The Orphan Brigade. Soundtrack to a Ghost Story. Proper Records

Two Americans and an Irishman walk into a haunted house… No, it’s not the opening line of a joke but the punch line for the story behind The Orphan Brigade. The three (Neilson Hubbard, Joshua Britt and Ben Glover) have built an album around the tales and histories of characters from the Civil War period, notably Confederates housed in and around a plantation house named Octagon Hall in Franklin, Kentucky, sixty miles north of Nashville. The Hall still stands, spared from immolation by the Northern troops, an antebellum reminder of the horrors of war and slavery and reputed to be the “most haunted house in America.” With a wealth of historical documents to hand (letters, journals, poetry, some written by members of the titular Orphan Brigade, a nickname of the Confederate Army’s First Kentucky Brigade) the trio set up shop in the haunted house to write and record the album with assistance from Gretchen Peters, Kim Richey, Kris Donegan, Heather Donegan, Dean Marold, Eamon McLoughlin, Dan Mitchell, Barry Walsh, Carey Ott, Brad Talley, Zach Bevill, Jim DeMain and Ryan Beach.

It’s a fine back story and the cast tell tales of spooky happenings during the recording, much of it captured on a documentary directed by Hubbard and Britt. However, entertaining as this all is it’s much more than an Americana version of American Horror Story, the good news being that the album stands up to scrutiny whether the listener knows the origins or not. It’s not a retelling of the era in the vein of White Mansions although there are songs that refer directly to the experiences of the historical protagonists. Rather it’s an impressionistic capture of the spirit (sorry) of the times delivered in a variety of styles that gather in musical influences but are rooted in modern music. One could imagine that The Band or a solo Robbie Robertson might have made the album.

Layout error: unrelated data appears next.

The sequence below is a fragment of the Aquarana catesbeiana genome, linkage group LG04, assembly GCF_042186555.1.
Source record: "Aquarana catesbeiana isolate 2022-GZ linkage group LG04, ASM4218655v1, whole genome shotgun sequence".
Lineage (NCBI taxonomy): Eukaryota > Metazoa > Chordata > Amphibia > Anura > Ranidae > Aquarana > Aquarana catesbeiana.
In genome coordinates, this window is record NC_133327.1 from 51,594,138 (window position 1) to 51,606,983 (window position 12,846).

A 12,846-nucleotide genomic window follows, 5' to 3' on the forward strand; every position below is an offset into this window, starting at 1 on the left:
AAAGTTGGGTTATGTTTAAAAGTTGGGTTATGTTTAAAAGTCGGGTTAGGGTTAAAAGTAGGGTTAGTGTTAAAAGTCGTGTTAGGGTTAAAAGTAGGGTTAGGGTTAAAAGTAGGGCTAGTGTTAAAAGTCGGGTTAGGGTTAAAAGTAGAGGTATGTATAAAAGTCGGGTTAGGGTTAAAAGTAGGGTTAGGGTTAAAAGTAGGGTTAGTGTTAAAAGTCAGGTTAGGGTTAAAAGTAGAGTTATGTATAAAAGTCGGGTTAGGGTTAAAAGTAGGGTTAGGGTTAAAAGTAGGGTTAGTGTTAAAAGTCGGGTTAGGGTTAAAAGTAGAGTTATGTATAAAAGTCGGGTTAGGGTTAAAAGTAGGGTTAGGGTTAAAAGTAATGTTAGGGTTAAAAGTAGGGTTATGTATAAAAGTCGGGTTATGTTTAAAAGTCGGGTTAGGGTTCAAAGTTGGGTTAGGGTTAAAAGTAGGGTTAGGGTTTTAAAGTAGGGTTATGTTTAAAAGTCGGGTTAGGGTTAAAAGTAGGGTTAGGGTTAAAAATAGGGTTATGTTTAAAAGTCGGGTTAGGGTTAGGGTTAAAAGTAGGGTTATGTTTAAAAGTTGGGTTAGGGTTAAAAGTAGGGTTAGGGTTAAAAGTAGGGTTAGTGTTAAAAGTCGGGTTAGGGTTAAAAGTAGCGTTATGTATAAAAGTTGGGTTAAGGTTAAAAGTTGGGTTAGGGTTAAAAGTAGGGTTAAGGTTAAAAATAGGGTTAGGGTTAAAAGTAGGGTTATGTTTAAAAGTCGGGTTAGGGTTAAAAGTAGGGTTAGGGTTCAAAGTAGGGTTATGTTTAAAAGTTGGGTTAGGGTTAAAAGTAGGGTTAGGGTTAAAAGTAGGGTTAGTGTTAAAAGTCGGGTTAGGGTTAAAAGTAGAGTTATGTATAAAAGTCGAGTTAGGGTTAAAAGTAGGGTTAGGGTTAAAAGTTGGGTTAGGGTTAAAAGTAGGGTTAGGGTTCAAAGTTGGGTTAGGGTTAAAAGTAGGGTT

The war does loom large on the wheezy accordion tooled I’ve Seen The Elephant, the delicate harmonies of Last June Light and the martial numbers, The story You Tell Yourself, decorated with slight mandolin and throbbing guitar and We Were Marching On Christmas Day which captures excellently the tribulations of the foot soldier in a wintry waste. On a more optimistic note The Good Old Flag points to the reconciliation required after a bitter war and is delivered as an excellent mid tempo ballad buoyed on some fine guitar flourishes and sublime harmonies.

There’s a wealth of styles here, a sea shanty on Cursed Be The Wanderer, an Irish Lament with Paddy’s Lamentation and some slide driven Southern grit on Trouble My Heart (Oh Harriet). Whistling Walk appears at first to be an oddity, a whistled instrumental with a jazzy cornet and guitar it ambles into view with an unexpected jocularity but when one reads that it’s inspired by the fact that slaves carrying food from the kitchen to the table were ordered to whistle in order to prevent them eating any of the food then it falls into place.
As we said earlier, the album stands on its own two feet but there’s a wealth of information to be had for anyone wanting to delve, either into its making or the history it commemorates and is heartily recommended.

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And just because it’s Halloween

Dean Owens. Into The Sea. Drumfire Records